Central Baptist College
Central Baptist College in Conway (Faulkner County) is the only institution of higher education in the state affiliated with the Baptist Missionary Association of Arkansas. It complements the mission of sister schools in Texas (Jacksonville College), Mississippi (Southeastern Baptist College), as well as the disbanded Midwestern Baptist College in Oklahoma.
Central Baptist College opened in 1952 in Conway under the name of Central College for Christian Workers, as the educational ministry of the North American Baptist Association (NABA), which was later renamed the Baptist Missionary Association of Arkansas (BMAA). The college began as an extension of Jacksonville College in Texas, holding classes in the Temple Baptist Church facilities in Little Rock (Pulaski County). Soon, however, the denomination purchased for the site of its school the park-like, tree-lined, eleven-acre property in the heart of Conway—formerly owned by the Central College for Women—for $85,000. To avoid confusion with the girls’ seminary that had occupied the site, the college changed its name to Conway Baptist College. Ten years later, the name was again changed to Central Baptist College.
Doss Nathan Jackson was selected as the institution’s first president and was considered by many within the denomination to be the only man capable of making the college a success. Denominational leaders felt that Jackson’s name recognition would favorably assist his fundraising activities for the college, which they believed to be his primary endeavor. However, Jackson’s tenure was cut short after he was criticized for not raising enough money for debt service, operating expenses, program offerings, expansion, and equipment. College trustees were alarmed at the nearly $10,000 decline in revenue from 1952 to 1953. Jackson felt he could not stand against the internal fighting and criticism and so resigned at the March 27, 1954, board meeting. He was succeeded by Abner R. Reddin in June 1954.
Central Baptist struggled through its first three decades of existence. The school competed with local and international missionary efforts for support from the small, struggling denomination, and some from the denomination felt that money should be spent on missions and not a luxury like a college. As a result of persistently low funding, survival seemed precarious. Only during the presidency of Charles Attebery (1990–2004) did the school’s financial posture stabilize. Attebery secured the largest single donation to the school up to that time, paid off the college’s debt, instituted a college master plan, and launched several major capital campaigns to fund building projects and keep the ledger in the black.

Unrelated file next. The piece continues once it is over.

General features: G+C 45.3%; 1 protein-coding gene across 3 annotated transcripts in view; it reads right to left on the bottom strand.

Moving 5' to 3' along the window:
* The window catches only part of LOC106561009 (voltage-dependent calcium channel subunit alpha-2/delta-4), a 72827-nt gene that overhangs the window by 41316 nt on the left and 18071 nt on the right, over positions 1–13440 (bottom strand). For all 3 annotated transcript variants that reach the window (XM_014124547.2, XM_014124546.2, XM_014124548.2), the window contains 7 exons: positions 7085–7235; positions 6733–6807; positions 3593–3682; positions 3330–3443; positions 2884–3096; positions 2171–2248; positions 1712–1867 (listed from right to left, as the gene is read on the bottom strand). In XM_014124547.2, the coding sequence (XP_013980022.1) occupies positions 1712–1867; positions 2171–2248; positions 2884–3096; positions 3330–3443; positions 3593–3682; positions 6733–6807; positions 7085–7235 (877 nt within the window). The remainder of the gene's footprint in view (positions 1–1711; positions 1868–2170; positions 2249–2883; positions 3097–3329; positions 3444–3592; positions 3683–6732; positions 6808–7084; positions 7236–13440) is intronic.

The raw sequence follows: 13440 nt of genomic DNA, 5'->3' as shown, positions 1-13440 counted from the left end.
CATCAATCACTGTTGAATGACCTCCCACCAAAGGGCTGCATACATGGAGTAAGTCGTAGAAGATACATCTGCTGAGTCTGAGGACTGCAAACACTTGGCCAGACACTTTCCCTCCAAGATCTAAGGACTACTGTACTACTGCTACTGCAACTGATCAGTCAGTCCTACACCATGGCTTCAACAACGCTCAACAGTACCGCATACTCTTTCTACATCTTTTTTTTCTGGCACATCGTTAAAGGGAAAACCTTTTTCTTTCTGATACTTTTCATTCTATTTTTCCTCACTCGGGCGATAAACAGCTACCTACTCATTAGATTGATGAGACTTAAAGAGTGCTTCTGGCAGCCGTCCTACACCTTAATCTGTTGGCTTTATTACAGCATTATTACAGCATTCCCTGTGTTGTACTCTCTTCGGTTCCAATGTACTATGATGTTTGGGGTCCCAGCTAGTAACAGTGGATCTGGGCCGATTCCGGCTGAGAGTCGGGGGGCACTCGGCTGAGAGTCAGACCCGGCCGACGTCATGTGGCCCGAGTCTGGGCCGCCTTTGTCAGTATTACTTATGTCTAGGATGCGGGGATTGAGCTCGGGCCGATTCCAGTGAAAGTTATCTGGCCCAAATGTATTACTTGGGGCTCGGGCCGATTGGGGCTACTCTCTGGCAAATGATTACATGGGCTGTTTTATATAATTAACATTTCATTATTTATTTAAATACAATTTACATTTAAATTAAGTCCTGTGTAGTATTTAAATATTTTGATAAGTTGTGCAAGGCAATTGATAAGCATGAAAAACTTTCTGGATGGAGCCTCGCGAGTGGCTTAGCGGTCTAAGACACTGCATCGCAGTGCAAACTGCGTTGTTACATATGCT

Central operated under Arkansas Department of Education certification until the board of trustees recommended that it join the American Association of Junior Colleges in 1962. With the knowledge that specialized and regional accreditation was necessary for continued acceptance in the academic community, the college received applicant status with the Accrediting Association of Bible Colleges, later renamed the American Association of Bible Colleges (AABC), in 1972 and received full accreditation in 1977. Affiliation with the North Central Higher Learning Commission was secured in 1993. The institution also holds membership in Arkansas’ Independent Colleges and Universities.
Central Baptist College was chartered as a school to aid Arkansas Baptists in effectively filling vocational positions in their churches. A strong biblical foundation still stands at the heart of all instruction. In addition to vocational ministry-related degree plans, the college offers associate’s and bachelor’s degrees in general education, business, music, and social services; it also has a business-oriented adult degree completion program. Although the school had envisioned a student body of 500 by 2000, that goal was finally met in 2006. As of 2007, fifty-eight full- and part-time faculty were employed by the college. In 2012, the 38,000-square-foot David T. Watkins Academic Building was completed. The college competes in the Midlands Collegiate Athletic Conference. Enrollment as of September 2014 was 858 students.
At the beginning of the twenty-first century, Central Baptist College announced a revised mission statement that summarizes its purpose: “Central Baptist College, a community of learners dedicated to the integration of Christian faith and academic excellence, exists to instill in our students a commitment to lifelong learning, spiritual development and service to God, through a program characterized by academic rigor, practical experience, and spiritual direction in a Christ-focused environment.”
For additional information:
Central Baptist College. http://www.cbc.edu (accessed July 22, 2014).
Bender, Melvin. “The Founding of Conway Baptist College (1952).” Faulkner County Facts and Fiddlings 37 (Fall/Winter 1995): 55–67.
———. She May Be Small…But There Are Those Who Love Her So: The History of Central Baptist College. Conway, AR: River Road Press, 2001.
Tio, Norma. “Central Baptist College:1950–Present.” In Faulkner County: Its Land and People. Conway, AR: Faulkner County Historical Society, 1986.
M. E. “Dusty” Bender
Central Baptist College
Last Updated: 12/12/2014